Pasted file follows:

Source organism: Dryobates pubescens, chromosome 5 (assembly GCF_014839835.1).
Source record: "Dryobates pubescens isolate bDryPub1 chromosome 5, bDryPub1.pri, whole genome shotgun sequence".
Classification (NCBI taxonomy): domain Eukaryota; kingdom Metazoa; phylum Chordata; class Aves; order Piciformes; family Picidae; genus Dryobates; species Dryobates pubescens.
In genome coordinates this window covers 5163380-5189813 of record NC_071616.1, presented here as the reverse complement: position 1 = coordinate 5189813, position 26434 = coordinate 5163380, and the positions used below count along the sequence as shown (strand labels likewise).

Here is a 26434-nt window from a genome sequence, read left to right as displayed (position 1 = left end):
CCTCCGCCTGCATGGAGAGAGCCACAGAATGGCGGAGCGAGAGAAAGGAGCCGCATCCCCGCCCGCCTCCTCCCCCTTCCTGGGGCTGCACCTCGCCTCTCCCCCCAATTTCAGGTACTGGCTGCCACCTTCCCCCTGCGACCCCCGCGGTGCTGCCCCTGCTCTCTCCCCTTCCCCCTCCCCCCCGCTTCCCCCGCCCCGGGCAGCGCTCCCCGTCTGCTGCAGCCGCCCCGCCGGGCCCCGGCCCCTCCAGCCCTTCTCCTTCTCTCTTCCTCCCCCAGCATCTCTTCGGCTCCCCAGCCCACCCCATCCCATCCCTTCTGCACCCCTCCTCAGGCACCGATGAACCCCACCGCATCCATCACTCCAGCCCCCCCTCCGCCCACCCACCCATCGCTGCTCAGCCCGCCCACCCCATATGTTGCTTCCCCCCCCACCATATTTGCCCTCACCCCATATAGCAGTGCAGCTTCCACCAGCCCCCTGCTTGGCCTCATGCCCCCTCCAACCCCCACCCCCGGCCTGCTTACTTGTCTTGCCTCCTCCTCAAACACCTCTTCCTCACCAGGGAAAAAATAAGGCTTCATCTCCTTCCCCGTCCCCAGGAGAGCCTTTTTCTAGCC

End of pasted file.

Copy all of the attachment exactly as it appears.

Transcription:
Source organism: Dryobates pubescens, chromosome 5 (assembly GCF_014839835.1).
Source record: "Dryobates pubescens isolate bDryPub1 chromosome 5, bDryPub1.pri, whole genome shotgun sequence".
Classification (NCBI taxonomy): domain Eukaryota; kingdom Metazoa; phylum Chordata; class Aves; order Piciformes; family Picidae; genus Dryobates; species Dryobates pubescens.
In genome coordinates this window covers 5163380-5189813 of record NC_071616.1, presented here as the reverse complement: position 1 = coordinate 5189813, position 26434 = coordinate 5163380, and the positions used below count along the sequence as shown (strand labels likewise).

Here is a 26434-nt window from a genome sequence, read left to right as displayed (position 1 = left end):
CCTCCGCCTGCATGGAGAGAGCCACAGAATGGCGGAGCGAGAGAAAGGAGCCGCATCCCCGCCCGCCTCCTCCCCCTTCCTGGGGCTGCACCTCGCCTCTCCCCCCAATTTCAGGTACTGGCTGCCACCTTCCCCCTGCGACCCCCGCGGTGCTGCCCCTGCTCTCTCCCCTTCCCCCTCCCCCCCGCTTCCCCCGCCCCGGGCAGCGCTCCCCGTCTGCTGCAGCCGCCCCGCCGGGCCCCGGCCCCTCCAGCCCTTCTCCTTCTCTCTTCCTCCCCCAGCATCTCTTCGGCTCCCCAGCCCACCCCATCCCATCCCTTCTGCACCCCTCCTCAGGCACCGATGAACCCCACCGCATCCATCACTCCAGCCCCCCCTCCGCCCACCCACCCATCGCTGCTCAGCCCGCCCACCCCATATGTTGCTTCCCCCCCCACCATATTTGCCCTCACCCCATATAGCAGTGCAGCTTCCACCAGCCCCCTGCTTGGCCTCATGCCCCCTCCAACCCCCACCCCCGGCCTGCTTACTTGTCTTGCCTCCTCCTCAAACACCTCTTCCTCACCAGGGAAAAAATAAGGCTTCATCTCCTTCCCCGTCCCCAGGAGAGCCTTTTTCTAGCC